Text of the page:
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Jose Fernandez tragedy offers Miami perspective at the end of Bosh’s Heat run

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Bosh should be better equipped for the challenges of early retirement than anyone in sports. Chris Smith explains why Bosh will be ok if he cannot play again.

Toronto Raptors v Miami Heat - Game Four Photo by Mike Ehrmann/Getty Images

One week ago, the news hit like a well-placed kick to the nether regions.

Chris Bosh, the Miami Heat’s best player and the last remaining member of the fabled Big Three, had failed his physical. His anticipated comeback was off.

There was ‘no timetable for his return,’ the Heat said. If those words appeared ambiguous, Heat president Pat Riley swiftly, bluntly, coldly extinguished any room for interpretation.

Bosh was suddenly done in Miami. Six years, four finals, two titles and countless happy memories cruelly truncated by a third occurrence of blood clots.

It has left Bosh feeling angry, betrayed and vowing to continue his career with one of the 29 other NBA teams. An ugly situation is becoming uglier by the day.

Yet, if the sadness and frustration at Bosh’s plight was pervasive across South Florida sports fans last week, it took less than 48 hours for a sobering perspective to arrive, following the tragic loss of Miami Marlins pitching ace Jose Fernandez.

That offered a reason to mourn in the truest sense of the word.

Given the likelihood his condition can be managed, Chris Bosh should be just fine with or without basketball. I’d attest there’s not an athlete in sports better equipped for the challenges presented by early retirement.

On the surface, his financial future is incredibly secure. A $76 million parachute payment is due, should he follow the advice of doctors and retire from basketball.

Bosh’s off-court interests are well documented. He is an avid programmer, an inquisitive traveller, a blogger, a craft beer enthusiast and a musician. He has a successful fashion line. Just recently, the Uninterrupted videos have shown a natural knack for writing and directing.

Family man Bosh has always seemed such an unlikely candidate to follow the unhappy path of athletes who retire to discover they have nothing outside of the sport they’ve always lived for. He just has too much going for him.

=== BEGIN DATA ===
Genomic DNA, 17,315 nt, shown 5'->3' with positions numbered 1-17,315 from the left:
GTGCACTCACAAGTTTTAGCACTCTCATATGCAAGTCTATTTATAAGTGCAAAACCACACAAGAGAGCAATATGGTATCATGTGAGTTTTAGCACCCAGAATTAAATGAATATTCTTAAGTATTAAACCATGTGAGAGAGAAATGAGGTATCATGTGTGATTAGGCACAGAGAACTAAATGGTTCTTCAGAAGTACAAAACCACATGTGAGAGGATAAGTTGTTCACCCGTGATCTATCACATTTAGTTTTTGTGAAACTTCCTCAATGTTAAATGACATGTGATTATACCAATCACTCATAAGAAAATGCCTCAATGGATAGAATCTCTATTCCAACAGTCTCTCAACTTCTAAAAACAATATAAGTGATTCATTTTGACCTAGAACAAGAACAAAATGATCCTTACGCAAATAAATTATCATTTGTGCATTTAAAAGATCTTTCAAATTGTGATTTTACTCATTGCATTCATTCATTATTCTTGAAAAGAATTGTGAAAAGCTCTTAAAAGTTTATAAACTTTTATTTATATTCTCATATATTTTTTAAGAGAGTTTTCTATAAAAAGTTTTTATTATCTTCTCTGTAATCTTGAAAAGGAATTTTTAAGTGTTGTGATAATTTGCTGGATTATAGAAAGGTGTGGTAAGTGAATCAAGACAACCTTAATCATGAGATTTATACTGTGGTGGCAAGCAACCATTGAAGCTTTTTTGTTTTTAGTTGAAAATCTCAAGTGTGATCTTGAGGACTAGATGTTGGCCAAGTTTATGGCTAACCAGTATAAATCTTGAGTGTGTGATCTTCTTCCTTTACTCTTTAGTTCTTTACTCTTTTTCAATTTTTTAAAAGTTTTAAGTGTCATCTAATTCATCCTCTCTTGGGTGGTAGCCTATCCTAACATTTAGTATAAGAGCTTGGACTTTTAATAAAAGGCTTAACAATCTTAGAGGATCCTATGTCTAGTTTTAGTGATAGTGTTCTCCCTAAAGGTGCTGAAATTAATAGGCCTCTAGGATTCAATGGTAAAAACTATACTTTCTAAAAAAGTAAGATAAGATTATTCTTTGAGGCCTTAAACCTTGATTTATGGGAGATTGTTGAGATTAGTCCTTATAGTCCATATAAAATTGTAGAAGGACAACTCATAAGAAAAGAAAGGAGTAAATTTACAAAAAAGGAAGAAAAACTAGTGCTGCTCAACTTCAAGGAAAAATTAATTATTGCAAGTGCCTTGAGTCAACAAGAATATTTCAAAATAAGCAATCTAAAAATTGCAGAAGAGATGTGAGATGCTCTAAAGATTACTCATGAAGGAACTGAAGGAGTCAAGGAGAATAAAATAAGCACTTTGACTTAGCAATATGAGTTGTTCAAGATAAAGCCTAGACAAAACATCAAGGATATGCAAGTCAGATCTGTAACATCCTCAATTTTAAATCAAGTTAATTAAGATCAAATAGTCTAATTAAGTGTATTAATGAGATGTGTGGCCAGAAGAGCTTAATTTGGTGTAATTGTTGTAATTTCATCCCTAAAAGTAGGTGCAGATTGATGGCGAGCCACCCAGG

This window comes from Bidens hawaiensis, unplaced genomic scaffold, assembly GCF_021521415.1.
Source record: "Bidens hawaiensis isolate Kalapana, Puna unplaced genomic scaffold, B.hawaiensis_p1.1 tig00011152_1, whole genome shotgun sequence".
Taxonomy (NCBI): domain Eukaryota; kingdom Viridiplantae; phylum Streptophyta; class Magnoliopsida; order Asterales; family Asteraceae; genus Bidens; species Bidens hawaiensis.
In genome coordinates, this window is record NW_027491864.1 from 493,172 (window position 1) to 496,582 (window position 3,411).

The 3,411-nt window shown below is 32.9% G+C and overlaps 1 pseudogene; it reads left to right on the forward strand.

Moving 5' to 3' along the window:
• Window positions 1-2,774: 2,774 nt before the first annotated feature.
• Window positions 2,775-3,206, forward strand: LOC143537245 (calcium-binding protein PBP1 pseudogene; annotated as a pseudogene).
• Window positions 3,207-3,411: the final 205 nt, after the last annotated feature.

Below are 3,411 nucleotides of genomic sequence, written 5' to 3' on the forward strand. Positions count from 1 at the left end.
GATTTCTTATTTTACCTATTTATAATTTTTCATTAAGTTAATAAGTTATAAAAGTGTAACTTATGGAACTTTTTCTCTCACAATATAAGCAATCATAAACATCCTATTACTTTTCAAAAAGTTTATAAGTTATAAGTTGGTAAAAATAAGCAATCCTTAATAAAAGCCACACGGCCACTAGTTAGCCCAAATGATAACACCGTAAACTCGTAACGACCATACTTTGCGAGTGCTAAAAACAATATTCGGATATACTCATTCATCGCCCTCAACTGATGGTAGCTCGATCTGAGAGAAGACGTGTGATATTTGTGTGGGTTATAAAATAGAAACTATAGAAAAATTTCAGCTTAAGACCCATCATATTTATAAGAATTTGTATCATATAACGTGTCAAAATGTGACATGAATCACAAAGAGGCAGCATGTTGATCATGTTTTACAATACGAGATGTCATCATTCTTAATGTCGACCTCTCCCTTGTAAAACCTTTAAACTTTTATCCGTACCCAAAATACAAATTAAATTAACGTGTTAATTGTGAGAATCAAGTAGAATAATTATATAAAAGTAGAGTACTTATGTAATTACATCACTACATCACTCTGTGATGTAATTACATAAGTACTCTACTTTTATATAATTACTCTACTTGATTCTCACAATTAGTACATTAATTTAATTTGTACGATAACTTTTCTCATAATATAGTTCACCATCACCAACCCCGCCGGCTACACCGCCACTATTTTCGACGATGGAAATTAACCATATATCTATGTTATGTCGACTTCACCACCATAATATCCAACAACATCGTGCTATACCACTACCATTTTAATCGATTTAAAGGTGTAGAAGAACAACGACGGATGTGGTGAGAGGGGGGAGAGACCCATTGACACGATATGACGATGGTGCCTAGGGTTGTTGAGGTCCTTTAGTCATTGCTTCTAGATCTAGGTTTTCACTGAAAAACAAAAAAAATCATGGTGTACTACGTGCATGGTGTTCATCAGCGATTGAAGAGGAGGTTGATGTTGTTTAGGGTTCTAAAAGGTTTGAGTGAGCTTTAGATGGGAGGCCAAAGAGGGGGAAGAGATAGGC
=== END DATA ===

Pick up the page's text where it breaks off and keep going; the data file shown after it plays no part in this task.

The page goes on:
Bosh will not be short of opportunities in retirement, if that proves to be his lot.

He’s sharp, funny, articulate, insightful, engaging, entertaining and has one hell of a smile. As one of the most likeable figures in the game, there seems little doubt a new career as a top analyst would be in the offing should he desire.

Career wise, even at 32, Bosh leaves little on the table. His legacy is secured. He has his rings and there’s no Dan Marino-style ‘never won the big one’ asterisk against his name. There are only 50 players with more All-Star appearances. A place in the Hall of Fame is all but assured.

He may have been robbed of five more years at the top, but he had thirteen. Bosh fulfilled his most of his potential, Jose Fernandez will not.

That’s not to say one desperate sporting tragedy should completely offset another athlete’s misfortune.

Right now, it is abundantly clear how much this latest setback is hurting Bosh. His public statements have displayed sorrow, frustration, resentment and resilience in almost equal measures. As displayed in the latest Uninterrupted video, he remains convinced this isn’t the end.

For coaches and teammates, it’s a bitter loss for a young team – already without one talisman in Dwyane Wade. Winslow, Whiteside, Johnson and Richardson would have all gained immensely from Bosh’s temperament and big game experience.

For Heat fans it’s tough to see yet another acrimonious breakup with a truly beloved star, which offers absolutely for a different role down the line. As Bosh himself said on Friday, “they deserve better.”

While you’ll hear it a lot, it is impossible to criticize Bosh for seeking to find a way, any way, to get back on the court while he believes there’s a way to do it safely.

That otherworldly desire and single-mindedness that top professional athletes are praised for during their entire careers shouldn’t be used as a stick to beat them with when the moral majority decides it’s time to quit.

Bosh’s lack of immediate acceptance has led to accusations he is not thinking about his family. Even if he cannot come back, most folks are afforded a chance to let illness-induced realities set in. Why shouldn’t it be the case here?

It’s sad to think we’ll never see Bosh in a Heat jersey again; sadder still that it is coming to an end with so much animosity between player and team, who shared great, great times together.

But we can’t forget that before fearing for his career, it is not so long ago we feared for Chris Bosh’s life, which, as the tragedy involving Fernandez’s family and the Miami Marlins have proved, is far, far more important.